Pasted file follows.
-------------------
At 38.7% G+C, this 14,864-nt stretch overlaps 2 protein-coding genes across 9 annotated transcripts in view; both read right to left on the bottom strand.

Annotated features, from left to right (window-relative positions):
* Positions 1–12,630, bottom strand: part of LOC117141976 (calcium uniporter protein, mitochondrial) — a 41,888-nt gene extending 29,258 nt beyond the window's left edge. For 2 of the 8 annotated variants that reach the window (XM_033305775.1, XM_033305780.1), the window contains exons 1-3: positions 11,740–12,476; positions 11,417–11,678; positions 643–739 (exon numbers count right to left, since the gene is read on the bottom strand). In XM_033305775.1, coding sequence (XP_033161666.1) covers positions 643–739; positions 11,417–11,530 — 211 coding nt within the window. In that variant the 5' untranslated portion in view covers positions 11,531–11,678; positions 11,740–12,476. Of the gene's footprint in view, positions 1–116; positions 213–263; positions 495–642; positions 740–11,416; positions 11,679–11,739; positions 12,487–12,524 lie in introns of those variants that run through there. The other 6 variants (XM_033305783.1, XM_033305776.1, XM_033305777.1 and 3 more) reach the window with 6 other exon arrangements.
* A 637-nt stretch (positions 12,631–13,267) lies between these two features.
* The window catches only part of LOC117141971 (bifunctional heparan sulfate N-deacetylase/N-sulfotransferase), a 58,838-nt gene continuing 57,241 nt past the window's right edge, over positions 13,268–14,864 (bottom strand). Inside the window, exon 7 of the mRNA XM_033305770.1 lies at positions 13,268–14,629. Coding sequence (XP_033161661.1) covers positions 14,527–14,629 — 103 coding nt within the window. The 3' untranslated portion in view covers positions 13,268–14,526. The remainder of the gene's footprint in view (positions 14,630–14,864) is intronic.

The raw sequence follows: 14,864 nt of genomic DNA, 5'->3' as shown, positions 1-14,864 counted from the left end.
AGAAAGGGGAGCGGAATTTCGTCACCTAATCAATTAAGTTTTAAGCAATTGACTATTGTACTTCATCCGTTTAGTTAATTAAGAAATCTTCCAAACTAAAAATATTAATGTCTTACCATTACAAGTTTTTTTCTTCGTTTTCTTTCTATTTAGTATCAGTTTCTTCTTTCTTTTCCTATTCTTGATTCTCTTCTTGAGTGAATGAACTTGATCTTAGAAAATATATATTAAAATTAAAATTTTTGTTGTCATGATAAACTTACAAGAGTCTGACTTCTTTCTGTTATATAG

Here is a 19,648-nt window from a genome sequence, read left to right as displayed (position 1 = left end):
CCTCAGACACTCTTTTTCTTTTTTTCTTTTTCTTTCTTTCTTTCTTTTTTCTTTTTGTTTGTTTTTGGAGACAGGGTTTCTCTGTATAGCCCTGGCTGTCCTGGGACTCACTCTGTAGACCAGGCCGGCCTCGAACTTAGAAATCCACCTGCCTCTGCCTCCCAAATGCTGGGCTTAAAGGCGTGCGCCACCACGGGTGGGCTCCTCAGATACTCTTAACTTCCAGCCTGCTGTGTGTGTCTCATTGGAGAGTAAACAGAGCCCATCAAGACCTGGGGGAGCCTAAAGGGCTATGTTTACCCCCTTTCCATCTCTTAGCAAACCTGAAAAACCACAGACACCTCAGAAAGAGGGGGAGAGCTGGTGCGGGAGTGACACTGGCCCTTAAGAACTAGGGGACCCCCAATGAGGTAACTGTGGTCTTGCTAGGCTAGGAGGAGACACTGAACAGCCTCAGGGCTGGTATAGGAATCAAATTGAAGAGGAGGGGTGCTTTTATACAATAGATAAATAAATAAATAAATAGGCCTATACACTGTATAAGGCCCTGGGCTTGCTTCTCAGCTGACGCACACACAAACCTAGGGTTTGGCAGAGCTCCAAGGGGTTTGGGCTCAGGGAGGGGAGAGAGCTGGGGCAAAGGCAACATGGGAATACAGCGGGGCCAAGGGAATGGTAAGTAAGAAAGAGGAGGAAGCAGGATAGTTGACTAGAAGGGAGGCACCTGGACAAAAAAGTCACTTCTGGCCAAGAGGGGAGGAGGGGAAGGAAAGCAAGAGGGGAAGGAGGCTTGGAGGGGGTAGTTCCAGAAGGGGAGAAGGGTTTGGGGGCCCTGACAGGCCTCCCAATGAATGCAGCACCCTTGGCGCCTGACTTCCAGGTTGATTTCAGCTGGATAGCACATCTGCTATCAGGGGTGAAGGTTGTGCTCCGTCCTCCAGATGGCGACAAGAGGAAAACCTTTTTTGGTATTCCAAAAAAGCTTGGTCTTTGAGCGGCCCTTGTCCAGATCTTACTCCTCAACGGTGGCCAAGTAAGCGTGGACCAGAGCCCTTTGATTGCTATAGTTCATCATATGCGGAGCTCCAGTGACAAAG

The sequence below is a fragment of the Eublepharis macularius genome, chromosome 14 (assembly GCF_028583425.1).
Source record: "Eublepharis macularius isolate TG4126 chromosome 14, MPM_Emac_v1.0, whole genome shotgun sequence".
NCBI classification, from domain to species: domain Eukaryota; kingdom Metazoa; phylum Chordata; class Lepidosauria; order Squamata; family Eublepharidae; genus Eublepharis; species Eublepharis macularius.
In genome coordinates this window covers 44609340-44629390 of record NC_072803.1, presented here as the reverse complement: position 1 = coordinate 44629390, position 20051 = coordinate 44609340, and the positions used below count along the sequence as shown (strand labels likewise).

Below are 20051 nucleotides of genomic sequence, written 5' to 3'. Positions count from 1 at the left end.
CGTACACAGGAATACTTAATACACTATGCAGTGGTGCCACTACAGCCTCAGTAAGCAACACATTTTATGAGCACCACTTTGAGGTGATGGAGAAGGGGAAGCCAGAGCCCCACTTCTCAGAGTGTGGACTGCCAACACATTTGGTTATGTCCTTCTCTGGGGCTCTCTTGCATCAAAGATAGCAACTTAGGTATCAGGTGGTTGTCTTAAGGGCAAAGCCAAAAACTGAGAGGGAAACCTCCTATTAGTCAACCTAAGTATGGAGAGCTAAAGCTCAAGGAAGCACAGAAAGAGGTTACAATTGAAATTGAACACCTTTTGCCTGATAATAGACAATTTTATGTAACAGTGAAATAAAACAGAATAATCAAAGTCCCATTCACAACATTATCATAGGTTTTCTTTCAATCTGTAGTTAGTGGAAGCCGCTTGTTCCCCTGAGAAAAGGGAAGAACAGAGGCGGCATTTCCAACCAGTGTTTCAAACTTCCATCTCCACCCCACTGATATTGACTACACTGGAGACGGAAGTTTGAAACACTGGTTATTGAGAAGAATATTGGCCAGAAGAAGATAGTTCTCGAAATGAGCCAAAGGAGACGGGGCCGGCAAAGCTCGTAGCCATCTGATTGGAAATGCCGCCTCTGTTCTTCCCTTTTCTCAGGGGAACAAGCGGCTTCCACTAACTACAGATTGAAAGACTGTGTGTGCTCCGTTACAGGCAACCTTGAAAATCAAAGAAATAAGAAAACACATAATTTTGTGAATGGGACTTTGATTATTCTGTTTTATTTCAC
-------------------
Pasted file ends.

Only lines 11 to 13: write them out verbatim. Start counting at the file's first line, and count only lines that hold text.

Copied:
Source record: "Eublepharis macularius isolate TG4126 chromosome 14, MPM_Emac_v1.0, whole genome shotgun sequence".
NCBI classification, from domain to species: domain Eukaryota; kingdom Metazoa; phylum Chordata; class Lepidosauria; order Squamata; family Eublepharidae; genus Eublepharis; species Eublepharis macularius.
In genome coordinates this window covers 44609340-44629390 of record NC_072803.1, presented here as the reverse complement: position 1 = coordinate 44629390, position 20051 = coordinate 44609340, and the positions used below count along the sequence as shown (strand labels likewise).